On his first visit to Europe as president, George W. Bush will tell European leaders this week that he will not accept mandatory limits on carbon emissions. He remains unmoved on the issue despite fresh confirmation from the US National Academy of Sciences that such emissions are probably responsible for global warming.
On 11 June Bush announced that he would support a new research initiative “to study areas of uncertainty and identify priority areas where investment can make a difference”. He also proposed “a joint venture with the European Union, Japan and others to develop state-of-the-art climate modelling”.
But Bush sought to shift the blame from the United States, which has 5% of the world's population but produces about 25% of all carbon emissions. “Our approach must be based on global participation, including that of developing countries whose net greenhouse-gas emissions now exceed those in developed countries,” he said.
The academy study was requested by the White House last month (see Nature 411, 255; 2001), and was chaired by Ralph Cicerone, chancellor of the University of California, Irvine. It found that the conclusion of the Intergovernmental Panel on Climate Change (IPCC) — that the global warming over the past 50 years is probably the result of increases in greenhouse gases — “accurately reflects the current thinking of the scientific community”.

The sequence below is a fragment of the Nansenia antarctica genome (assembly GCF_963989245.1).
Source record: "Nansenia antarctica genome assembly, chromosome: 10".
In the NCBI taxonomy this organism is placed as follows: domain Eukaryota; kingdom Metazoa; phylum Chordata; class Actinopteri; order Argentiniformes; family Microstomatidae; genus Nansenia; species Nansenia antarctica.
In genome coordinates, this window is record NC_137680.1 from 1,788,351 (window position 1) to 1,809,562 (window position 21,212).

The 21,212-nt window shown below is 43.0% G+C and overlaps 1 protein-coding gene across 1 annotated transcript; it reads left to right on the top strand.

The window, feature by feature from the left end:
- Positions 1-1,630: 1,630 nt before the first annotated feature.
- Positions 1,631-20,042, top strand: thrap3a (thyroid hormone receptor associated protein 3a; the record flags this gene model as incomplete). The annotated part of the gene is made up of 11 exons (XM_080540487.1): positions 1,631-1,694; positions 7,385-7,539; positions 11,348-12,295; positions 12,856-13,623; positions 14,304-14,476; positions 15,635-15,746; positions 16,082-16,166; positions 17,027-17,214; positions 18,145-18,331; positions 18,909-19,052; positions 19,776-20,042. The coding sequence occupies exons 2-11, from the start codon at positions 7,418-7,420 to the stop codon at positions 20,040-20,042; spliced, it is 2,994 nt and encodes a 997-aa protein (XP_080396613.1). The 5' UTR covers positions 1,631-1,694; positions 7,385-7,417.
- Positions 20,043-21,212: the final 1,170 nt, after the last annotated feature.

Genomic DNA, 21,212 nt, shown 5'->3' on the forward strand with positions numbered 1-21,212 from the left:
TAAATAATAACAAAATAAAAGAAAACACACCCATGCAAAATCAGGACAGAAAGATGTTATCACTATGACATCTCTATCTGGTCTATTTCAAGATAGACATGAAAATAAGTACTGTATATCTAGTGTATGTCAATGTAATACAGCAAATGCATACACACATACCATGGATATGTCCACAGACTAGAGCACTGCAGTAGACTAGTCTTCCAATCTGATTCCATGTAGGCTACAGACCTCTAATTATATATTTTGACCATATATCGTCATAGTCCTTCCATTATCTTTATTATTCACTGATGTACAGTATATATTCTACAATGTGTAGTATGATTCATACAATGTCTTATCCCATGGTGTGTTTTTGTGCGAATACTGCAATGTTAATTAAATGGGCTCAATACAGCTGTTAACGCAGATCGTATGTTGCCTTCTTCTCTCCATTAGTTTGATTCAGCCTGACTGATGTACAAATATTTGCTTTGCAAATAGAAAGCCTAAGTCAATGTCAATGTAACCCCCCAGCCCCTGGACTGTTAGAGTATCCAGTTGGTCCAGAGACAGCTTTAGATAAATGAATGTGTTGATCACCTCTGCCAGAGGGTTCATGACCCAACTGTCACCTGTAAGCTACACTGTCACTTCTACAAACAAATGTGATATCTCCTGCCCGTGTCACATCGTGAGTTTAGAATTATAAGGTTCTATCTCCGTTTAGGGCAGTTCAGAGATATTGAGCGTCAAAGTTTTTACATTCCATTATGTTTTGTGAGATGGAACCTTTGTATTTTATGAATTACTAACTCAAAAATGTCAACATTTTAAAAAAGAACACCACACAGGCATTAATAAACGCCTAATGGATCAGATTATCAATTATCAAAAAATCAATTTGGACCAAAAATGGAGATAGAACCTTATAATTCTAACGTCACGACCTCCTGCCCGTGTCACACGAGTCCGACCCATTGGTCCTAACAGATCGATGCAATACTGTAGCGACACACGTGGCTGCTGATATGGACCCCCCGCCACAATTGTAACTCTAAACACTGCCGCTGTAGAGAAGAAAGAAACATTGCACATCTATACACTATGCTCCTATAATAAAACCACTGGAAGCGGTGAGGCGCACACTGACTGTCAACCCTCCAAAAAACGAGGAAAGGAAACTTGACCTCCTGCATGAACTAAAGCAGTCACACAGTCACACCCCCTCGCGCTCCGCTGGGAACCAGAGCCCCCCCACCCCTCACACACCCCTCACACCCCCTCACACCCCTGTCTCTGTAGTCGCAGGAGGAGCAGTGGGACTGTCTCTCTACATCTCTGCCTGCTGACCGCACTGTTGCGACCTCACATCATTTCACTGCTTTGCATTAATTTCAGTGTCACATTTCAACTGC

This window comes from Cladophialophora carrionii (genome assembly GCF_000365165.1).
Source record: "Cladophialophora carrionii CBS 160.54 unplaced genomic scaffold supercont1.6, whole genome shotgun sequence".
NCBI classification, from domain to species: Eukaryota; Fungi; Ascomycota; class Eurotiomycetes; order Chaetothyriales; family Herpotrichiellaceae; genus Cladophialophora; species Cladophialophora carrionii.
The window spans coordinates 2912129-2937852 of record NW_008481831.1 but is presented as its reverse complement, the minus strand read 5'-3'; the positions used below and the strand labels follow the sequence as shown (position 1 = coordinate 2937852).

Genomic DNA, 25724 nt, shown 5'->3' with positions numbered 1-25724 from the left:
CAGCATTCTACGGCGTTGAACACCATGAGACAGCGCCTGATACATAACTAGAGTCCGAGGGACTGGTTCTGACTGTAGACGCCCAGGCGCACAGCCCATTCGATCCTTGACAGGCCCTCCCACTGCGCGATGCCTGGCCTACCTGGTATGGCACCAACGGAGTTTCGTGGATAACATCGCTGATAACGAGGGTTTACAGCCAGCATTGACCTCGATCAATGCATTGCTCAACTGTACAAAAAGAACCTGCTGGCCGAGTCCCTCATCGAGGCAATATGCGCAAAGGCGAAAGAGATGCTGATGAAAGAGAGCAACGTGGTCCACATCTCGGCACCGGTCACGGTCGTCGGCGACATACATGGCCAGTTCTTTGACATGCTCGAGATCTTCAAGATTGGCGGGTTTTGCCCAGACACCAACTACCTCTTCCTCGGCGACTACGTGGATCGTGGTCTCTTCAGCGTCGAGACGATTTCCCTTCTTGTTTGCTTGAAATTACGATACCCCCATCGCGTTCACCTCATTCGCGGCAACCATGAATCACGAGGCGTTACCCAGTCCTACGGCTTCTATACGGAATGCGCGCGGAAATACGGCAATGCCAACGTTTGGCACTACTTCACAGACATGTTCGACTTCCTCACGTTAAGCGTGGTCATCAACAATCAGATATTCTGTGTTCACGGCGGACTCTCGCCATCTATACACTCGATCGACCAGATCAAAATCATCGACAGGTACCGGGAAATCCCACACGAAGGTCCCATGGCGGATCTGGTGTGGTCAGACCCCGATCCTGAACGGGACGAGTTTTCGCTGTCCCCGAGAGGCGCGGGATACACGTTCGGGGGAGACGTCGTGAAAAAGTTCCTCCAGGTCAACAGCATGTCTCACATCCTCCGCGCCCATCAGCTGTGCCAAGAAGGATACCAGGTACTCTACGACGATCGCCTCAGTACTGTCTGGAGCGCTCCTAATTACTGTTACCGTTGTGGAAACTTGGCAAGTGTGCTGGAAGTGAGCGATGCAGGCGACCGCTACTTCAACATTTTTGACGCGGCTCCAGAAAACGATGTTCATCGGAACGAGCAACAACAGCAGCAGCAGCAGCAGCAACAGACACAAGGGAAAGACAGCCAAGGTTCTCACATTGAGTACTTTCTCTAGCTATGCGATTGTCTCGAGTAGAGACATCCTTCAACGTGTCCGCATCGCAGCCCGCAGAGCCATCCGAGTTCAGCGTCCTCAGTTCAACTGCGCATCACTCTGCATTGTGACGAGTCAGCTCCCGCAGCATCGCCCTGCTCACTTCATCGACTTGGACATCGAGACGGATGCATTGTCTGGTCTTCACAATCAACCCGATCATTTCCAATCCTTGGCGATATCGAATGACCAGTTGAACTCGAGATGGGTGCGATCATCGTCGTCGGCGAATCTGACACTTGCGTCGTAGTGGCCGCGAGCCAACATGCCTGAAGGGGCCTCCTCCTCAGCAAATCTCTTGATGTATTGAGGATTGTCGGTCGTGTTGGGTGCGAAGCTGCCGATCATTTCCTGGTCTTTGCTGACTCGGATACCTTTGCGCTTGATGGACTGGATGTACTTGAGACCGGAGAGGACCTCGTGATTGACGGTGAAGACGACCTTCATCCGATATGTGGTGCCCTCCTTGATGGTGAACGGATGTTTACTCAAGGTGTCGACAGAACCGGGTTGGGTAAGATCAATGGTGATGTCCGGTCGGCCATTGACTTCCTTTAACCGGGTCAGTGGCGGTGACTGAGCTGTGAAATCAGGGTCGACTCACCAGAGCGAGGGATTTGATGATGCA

But the academy said that the summaries of IPCC reports placed less emphasis on uncertainty than the reports themselves, and suggested changes to the IPCC process.
The White House has been trying to ease worries about the official US stand on global warming. After rejecting the Kyoto Protocol on climate change in March, Bush set up a cabinet task force on the issue, headed by Vice-President Richard Cheney and Bush's national security adviser, Condoleezza Rice.
Just before the academy released its report on 6 June, Cicerone and panel member Sherwood Rowland briefed White House and state officials on its contents. Cheney and Rice then met with environmentalists to sketch out their plans for addressing climate change.
“They are weighing very heavily what to do at home before deciding what to do abroad,” says Eileen Claussen, president of the Pew Center on Global Climate Change, who attended one of these meetings.
A Bush spokesman says the academy report provided “a basis of sound science on which decisions can be made”, adding that “the president agrees action has to be taken”.
But Don Ritter, a former Republican congressman who now heads the National Environmental Policy Institute in Washington, says that the academy report may prove embarrassing for Bush. He says: “The president probably never heard of Seneca, the Roman philosopher, who said: 'Do not ask for what you will wish you had not got'.”